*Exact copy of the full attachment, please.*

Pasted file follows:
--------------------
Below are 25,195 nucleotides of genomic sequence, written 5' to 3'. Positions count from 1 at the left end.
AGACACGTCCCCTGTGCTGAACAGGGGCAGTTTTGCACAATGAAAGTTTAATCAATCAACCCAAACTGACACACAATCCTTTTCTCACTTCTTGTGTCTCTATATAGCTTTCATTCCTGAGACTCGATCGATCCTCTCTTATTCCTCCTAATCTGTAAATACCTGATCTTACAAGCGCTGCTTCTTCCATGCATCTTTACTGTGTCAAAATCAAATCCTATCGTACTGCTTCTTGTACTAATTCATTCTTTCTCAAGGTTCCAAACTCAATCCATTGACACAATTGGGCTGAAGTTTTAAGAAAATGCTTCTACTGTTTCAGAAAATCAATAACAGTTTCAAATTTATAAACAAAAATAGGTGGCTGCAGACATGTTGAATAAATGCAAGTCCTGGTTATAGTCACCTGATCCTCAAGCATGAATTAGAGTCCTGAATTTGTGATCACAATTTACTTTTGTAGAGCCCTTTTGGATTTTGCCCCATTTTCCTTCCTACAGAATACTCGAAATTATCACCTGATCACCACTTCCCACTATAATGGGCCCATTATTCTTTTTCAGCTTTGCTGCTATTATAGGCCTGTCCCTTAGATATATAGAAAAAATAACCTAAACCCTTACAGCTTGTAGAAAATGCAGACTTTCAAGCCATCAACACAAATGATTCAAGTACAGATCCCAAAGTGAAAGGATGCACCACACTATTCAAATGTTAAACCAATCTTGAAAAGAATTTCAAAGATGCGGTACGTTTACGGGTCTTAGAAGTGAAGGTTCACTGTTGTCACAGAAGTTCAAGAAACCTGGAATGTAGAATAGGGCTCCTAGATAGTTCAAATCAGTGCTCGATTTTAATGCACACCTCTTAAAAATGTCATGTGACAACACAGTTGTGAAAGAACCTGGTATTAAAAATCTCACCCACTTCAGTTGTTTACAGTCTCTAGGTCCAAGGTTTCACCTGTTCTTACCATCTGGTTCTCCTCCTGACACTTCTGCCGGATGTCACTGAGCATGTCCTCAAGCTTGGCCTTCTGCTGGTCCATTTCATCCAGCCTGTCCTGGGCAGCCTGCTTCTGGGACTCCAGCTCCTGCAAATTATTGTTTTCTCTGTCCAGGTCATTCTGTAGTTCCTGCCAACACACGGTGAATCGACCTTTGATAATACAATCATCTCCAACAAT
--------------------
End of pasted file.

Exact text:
Below are 25,195 nucleotides of genomic sequence, written 5' to 3'. Positions count from 1 at the left end.
AGACACGTCCCCTGTGCTGAACAGGGGCAGTTTTGCACAATGAAAGTTTAATCAATCAACCCAAACTGACACACAATCCTTTTCTCACTTCTTGTGTCTCTATATAGCTTTCATTCCTGAGACTCGATCGATCCTCTCTTATTCCTCCTAATCTGTAAATACCTGATCTTACAAGCGCTGCTTCTTCCATGCATCTTTACTGTGTCAAAATCAAATCCTATCGTACTGCTTCTTGTACTAATTCATTCTTTCTCAAGGTTCCAAACTCAATCCATTGACACAATTGGGCTGAAGTTTTAAGAAAATGCTTCTACTGTTTCAGAAAATCAATAACAGTTTCAAATTTATAAACAAAAATAGGTGGCTGCAGACATGTTGAATAAATGCAAGTCCTGGTTATAGTCACCTGATCCTCAAGCATGAATTAGAGTCCTGAATTTGTGATCACAATTTACTTTTGTAGAGCCCTTTTGGATTTTGCCCCATTTTCCTTCCTACAGAATACTCGAAATTATCACCTGATCACCACTTCCCACTATAATGGGCCCATTATTCTTTTTCAGCTTTGCTGCTATTATAGGCCTGTCCCTTAGATATATAGAAAAAATAACCTAAACCCTTACAGCTTGTAGAAAATGCAGACTTTCAAGCCATCAACACAAATGATTCAAGTACAGATCCCAAAGTGAAAGGATGCACCACACTATTCAAATGTTAAACCAATCTTGAAAAGAATTTCAAAGATGCGGTACGTTTACGGGTCTTAGAAGTGAAGGTTCACTGTTGTCACAGAAGTTCAAGAAACCTGGAATGTAGAATAGGGCTCCTAGATAGTTCAAATCAGTGCTCGATTTTAATGCACACCTCTTAAAAATGTCATGTGACAACACAGTTGTGAAAGAACCTGGTATTAAAAATCTCACCCACTTCAGTTGTTTACAGTCTCTAGGTCCAAGGTTTCACCTGTTCTTACCATCTGGTTCTCCTCCTGACACTTCTGCCGGATGTCACTGAGCATGTCCTCAAGCTTGGCCTTCTGCTGGTCCATTTCATCCAGCCTGTCCTGGGCAGCCTGCTTCTGGGACTCCAGCTCCTGCAAATTATTGTTTTCTCTGTCCAGGTCATTCTGTAGTTCCTGCCAACACACGGTGAATCGACCTTTGATAATACAATCATCTCCAACAAT